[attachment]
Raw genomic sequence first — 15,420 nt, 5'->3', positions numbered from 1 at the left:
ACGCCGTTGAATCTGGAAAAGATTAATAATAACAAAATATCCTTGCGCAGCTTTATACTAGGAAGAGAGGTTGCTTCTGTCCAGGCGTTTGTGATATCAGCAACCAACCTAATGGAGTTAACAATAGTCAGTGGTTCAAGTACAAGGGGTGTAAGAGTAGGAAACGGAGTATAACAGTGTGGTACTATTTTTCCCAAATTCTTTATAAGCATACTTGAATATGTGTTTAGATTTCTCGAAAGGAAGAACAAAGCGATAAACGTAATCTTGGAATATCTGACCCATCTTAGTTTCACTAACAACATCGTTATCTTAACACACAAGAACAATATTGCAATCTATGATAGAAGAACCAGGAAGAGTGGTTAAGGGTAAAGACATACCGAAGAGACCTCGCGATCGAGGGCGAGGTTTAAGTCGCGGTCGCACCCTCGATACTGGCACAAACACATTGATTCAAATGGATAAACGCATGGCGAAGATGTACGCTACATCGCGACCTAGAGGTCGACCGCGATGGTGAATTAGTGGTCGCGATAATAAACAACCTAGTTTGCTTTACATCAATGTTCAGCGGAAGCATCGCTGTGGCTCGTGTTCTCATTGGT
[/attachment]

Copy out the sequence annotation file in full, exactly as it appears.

Raw genomic sequence first — 15,420 nt, 5'->3', positions numbered from 1 at the left:
ACGCCGTTGAATCTGGAAAAGATTAATAATAACAAAATATCCTTGCGCAGCTTTATACTAGGAAGAGAGGTTGCTTCTGTCCAGGCGTTTGTGATATCAGCAACCAACCTAATGGAGTTAACAATAGTCAGTGGTTCAAGTACAAGGGGTGTAAGAGTAGGAAACGGAGTATAACAGTGTGGTACTATTTTTCCCAAATTCTTTATAAGCATACTTGAATATGTGTTTAGATTTCTCGAAAGGAAGAACAAAGCGATAAACGTAATCTTGGAATATCTGACCCATCTTAGTTTCACTAACAACATCGTTATCTTAACACACAAGAACAATATTGCAATCTATGATAGAAGAACCAGGAAGAGTGGTTAAGGGTAAAGACATACCGAAGAGACCTCGCGATCGAGGGCGAGGTTTAAGTCGCGGTCGCACCCTCGATACTGGCACAAACACATTGATTCAAATGGATAAACGCATGGCGAAGATGTACGCTACATCGCGACCTAGAGGTCGACCGCGATGGTGAATTAGTGGTCGCGATAATAAACAACCTAGTTTGCTTTACATCAATGTTCAGCGGAAGCATCGCTGTGGCTCGTGTTCTCATTGGT